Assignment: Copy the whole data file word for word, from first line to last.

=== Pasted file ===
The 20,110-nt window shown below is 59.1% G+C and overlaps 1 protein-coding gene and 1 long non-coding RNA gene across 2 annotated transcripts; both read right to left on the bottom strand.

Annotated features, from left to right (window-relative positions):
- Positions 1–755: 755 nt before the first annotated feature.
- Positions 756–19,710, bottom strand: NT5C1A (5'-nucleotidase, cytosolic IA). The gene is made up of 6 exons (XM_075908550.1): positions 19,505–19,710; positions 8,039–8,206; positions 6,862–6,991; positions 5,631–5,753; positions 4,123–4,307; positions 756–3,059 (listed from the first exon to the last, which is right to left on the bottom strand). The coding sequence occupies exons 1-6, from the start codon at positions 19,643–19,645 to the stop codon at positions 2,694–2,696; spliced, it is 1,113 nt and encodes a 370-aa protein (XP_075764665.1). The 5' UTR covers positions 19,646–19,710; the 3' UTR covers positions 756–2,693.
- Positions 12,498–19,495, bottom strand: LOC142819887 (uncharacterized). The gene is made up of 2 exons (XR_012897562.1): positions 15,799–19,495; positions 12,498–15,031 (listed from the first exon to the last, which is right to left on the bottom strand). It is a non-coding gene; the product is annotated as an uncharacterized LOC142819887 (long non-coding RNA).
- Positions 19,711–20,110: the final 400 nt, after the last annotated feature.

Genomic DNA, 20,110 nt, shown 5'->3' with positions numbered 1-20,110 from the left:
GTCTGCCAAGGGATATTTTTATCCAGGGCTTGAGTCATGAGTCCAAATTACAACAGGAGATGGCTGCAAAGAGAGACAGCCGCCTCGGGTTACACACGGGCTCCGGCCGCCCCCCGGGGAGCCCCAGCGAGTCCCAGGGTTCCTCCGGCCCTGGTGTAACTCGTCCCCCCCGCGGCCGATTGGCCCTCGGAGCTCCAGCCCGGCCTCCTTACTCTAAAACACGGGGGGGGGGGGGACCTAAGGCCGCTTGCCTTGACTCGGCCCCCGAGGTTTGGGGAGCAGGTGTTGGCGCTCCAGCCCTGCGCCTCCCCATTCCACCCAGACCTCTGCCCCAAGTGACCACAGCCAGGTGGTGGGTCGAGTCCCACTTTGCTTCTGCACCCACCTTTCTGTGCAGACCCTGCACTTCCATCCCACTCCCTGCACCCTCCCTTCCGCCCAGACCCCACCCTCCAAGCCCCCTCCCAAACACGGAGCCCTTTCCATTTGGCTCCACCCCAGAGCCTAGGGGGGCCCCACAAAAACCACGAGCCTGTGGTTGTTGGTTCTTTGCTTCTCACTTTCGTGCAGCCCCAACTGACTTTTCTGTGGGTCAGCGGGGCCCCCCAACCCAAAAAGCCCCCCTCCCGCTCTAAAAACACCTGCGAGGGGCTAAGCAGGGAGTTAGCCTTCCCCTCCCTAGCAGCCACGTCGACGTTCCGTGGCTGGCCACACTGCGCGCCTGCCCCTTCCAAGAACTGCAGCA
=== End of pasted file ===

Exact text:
The 20,110-nt window shown below is 59.1% G+C and overlaps 1 protein-coding gene and 1 long non-coding RNA gene across 2 annotated transcripts; both read right to left on the bottom strand.

Annotated features, from left to right (window-relative positions):
- Positions 1–755: 755 nt before the first annotated feature.
- Positions 756–19,710, bottom strand: NT5C1A (5'-nucleotidase, cytosolic IA). The gene is made up of 6 exons (XM_075908550.1): positions 19,505–19,710; positions 8,039–8,206; positions 6,862–6,991; positions 5,631–5,753; positions 4,123–4,307; positions 756–3,059 (listed from the first exon to the last, which is right to left on the bottom strand). The coding sequence occupies exons 1-6, from the start codon at positions 19,643–19,645 to the stop codon at positions 2,694–2,696; spliced, it is 1,113 nt and encodes a 370-aa protein (XP_075764665.1). The 5' UTR covers positions 19,646–19,710; the 3' UTR covers positions 756–2,693.
- Positions 12,498–19,495, bottom strand: LOC142819887 (uncharacterized). The gene is made up of 2 exons (XR_012897562.1): positions 15,799–19,495; positions 12,498–15,031 (listed from the first exon to the last, which is right to left on the bottom strand). It is a non-coding gene; the product is annotated as an uncharacterized LOC142819887 (long non-coding RNA).
- Positions 19,711–20,110: the final 400 nt, after the last annotated feature.

Genomic DNA, 20,110 nt, shown 5'->3' with positions numbered 1-20,110 from the left:
GTCTGCCAAGGGATATTTTTATCCAGGGCTTGAGTCATGAGTCCAAATTACAACAGGAGATGGCTGCAAAGAGAGACAGCCGCCTCGGGTTACACACGGGCTCCGGCCGCCCCCCGGGGAGCCCCAGCGAGTCCCAGGGTTCCTCCGGCCCTGGTGTAACTCGTCCCCCCCGCGGCCGATTGGCCCTCGGAGCTCCAGCCCGGCCTCCTTACTCTAAAACACGGGGGGGGGGGGGACCTAAGGCCGCTTGCCTTGACTCGGCCCCCGAGGTTTGGGGAGCAGGTGTTGGCGCTCCAGCCCTGCGCCTCCCCATTCCACCCAGACCTCTGCCCCAAGTGACCACAGCCAGGTGGTGGGTCGAGTCCCACTTTGCTTCTGCACCCACCTTTCTGTGCAGACCCTGCACTTCCATCCCACTCCCTGCACCCTCCCTTCCGCCCAGACCCCACCCTCCAAGCCCCCTCCCAAACACGGAGCCCTTTCCATTTGGCTCCACCCCAGAGCCTAGGGGGGCCCCACAAAAACCACGAGCCTGTGGTTGTTGGTTCTTTGCTTCTCACTTTCGTGCAGCCCCAACTGACTTTTCTGTGGGTCAGCGGGGCCCCCCAACCCAAAAAGCCCCCCTCCCGCTCTAAAAACACCTGCGAGGGGCTAAGCAGGGAGTTAGCCTTCCCCTCCCTAGCAGCCACGTCGACGTTCCGTGGCTGGCCACACTGCGCGCCTGCCCCTTCCAAGAACTGCAGCA